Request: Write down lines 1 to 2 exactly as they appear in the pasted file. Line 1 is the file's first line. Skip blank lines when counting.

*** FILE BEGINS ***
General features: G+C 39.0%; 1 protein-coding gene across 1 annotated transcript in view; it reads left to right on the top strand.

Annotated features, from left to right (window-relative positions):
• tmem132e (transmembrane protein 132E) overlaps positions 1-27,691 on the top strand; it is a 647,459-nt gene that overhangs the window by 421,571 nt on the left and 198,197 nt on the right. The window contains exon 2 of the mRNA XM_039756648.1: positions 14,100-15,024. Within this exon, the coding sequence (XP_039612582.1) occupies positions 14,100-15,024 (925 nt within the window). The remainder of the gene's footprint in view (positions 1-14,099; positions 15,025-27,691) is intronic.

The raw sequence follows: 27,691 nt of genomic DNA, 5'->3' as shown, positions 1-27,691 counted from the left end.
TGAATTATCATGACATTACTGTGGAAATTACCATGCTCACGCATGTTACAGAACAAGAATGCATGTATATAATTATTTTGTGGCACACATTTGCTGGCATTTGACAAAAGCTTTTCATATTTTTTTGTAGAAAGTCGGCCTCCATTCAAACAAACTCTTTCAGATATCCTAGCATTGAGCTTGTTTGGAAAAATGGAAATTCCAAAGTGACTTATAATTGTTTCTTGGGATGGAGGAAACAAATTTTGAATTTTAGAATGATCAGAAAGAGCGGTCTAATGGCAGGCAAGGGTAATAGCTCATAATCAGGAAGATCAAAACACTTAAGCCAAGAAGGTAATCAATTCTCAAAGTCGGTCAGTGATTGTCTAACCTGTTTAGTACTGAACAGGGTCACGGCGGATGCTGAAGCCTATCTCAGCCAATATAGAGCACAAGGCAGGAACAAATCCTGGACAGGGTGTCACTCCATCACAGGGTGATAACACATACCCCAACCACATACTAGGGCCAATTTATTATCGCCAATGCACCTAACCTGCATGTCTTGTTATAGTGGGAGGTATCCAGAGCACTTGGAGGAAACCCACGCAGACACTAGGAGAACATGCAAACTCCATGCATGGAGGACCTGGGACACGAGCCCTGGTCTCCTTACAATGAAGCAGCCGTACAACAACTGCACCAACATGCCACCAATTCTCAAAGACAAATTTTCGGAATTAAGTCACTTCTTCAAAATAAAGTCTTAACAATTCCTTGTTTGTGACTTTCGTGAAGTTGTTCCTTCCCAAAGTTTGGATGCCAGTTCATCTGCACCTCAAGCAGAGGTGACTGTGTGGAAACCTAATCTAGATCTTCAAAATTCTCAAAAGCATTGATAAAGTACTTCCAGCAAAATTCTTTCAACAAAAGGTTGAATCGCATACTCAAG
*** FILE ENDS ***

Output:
General features: G+C 39.0%; 1 protein-coding gene across 1 annotated transcript in view; it reads left to right on the top strand.

Annotated features, from left to right (window-relative positions):